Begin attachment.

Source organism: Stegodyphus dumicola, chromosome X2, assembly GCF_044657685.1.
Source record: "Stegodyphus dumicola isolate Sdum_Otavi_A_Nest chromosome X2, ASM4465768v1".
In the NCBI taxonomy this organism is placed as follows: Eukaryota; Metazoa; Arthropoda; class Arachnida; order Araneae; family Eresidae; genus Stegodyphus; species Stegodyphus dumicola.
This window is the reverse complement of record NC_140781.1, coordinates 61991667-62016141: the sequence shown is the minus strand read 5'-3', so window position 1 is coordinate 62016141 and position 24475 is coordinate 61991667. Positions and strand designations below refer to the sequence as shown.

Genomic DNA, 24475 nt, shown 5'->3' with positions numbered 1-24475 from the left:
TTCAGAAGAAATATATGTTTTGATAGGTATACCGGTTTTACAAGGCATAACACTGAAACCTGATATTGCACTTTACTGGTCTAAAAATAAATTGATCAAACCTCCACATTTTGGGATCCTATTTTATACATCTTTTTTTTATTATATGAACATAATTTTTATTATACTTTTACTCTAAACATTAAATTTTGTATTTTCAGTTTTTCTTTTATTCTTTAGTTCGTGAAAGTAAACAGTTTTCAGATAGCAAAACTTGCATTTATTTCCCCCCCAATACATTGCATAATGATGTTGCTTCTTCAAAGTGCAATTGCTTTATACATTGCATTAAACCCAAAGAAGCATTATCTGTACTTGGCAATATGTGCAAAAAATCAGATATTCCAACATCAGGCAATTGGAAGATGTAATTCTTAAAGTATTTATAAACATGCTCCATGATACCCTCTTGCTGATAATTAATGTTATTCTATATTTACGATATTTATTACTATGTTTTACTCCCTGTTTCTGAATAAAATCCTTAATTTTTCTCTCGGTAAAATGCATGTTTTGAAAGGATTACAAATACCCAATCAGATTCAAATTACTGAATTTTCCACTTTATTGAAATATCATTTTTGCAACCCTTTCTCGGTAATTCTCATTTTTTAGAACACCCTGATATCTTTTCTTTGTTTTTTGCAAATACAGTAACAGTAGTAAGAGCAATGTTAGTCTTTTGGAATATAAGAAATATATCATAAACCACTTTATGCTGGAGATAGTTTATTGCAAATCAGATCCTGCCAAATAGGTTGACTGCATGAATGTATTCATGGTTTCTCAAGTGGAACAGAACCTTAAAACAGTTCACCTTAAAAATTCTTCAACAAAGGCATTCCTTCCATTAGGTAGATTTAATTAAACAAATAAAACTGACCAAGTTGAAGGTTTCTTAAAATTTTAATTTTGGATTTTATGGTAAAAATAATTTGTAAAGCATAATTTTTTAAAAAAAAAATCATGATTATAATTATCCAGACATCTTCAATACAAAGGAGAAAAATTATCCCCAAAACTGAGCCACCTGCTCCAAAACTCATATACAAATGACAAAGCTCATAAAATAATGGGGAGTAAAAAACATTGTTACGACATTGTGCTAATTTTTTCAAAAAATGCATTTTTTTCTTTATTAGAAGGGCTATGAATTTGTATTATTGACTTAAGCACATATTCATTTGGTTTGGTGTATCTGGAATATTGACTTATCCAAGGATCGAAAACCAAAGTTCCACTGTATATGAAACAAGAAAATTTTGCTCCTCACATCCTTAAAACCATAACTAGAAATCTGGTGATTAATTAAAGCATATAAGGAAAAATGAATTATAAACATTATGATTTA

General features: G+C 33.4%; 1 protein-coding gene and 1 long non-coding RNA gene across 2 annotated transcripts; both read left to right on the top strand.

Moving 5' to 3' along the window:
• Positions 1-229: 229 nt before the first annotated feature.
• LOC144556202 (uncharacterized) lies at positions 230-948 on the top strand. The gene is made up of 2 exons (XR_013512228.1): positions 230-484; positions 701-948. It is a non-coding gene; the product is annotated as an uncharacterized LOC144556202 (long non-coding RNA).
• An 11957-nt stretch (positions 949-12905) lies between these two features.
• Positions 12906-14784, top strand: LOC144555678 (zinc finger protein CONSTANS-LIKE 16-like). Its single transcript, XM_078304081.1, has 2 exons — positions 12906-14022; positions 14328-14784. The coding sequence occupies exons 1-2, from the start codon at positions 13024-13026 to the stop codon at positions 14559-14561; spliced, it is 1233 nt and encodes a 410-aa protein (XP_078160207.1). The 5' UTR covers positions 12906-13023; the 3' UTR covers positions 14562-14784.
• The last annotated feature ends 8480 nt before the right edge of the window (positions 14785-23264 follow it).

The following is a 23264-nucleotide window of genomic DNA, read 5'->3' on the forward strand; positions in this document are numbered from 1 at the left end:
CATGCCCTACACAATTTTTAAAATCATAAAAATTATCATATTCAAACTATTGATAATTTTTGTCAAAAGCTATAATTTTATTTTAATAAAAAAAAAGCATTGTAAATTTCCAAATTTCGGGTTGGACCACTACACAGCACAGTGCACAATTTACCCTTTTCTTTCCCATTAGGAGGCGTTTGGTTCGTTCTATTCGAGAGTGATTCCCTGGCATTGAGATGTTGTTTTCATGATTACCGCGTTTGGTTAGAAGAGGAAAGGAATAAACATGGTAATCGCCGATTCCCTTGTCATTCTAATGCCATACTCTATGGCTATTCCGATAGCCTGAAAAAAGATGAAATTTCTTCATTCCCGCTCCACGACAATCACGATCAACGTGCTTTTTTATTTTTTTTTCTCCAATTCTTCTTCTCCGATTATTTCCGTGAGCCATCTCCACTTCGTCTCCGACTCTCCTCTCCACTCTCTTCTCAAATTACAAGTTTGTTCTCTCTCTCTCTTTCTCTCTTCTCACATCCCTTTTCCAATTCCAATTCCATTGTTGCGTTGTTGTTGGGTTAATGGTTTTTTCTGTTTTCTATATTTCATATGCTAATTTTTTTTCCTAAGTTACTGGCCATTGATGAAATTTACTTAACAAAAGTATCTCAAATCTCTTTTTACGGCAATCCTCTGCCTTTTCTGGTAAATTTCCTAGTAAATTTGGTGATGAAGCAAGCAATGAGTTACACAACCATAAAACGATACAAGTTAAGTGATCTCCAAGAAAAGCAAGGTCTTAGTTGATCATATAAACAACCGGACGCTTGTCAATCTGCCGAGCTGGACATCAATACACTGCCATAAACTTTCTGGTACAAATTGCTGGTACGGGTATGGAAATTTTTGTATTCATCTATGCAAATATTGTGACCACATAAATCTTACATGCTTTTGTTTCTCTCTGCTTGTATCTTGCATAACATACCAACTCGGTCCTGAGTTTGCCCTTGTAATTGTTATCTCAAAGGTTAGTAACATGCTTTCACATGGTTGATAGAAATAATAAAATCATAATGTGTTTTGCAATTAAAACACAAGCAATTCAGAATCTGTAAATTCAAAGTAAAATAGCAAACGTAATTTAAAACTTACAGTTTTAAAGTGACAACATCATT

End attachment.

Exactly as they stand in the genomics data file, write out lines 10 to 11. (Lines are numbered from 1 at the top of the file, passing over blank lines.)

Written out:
• LOC144556202 (uncharacterized) lies at positions 230-948 on the top strand. The gene is made up of 2 exons (XR_013512228.1): positions 230-484; positions 701-948. It is a non-coding gene; the product is annotated as an uncharacterized LOC144556202 (long non-coding RNA).
• An 11957-nt stretch (positions 949-12905) lies between these two features.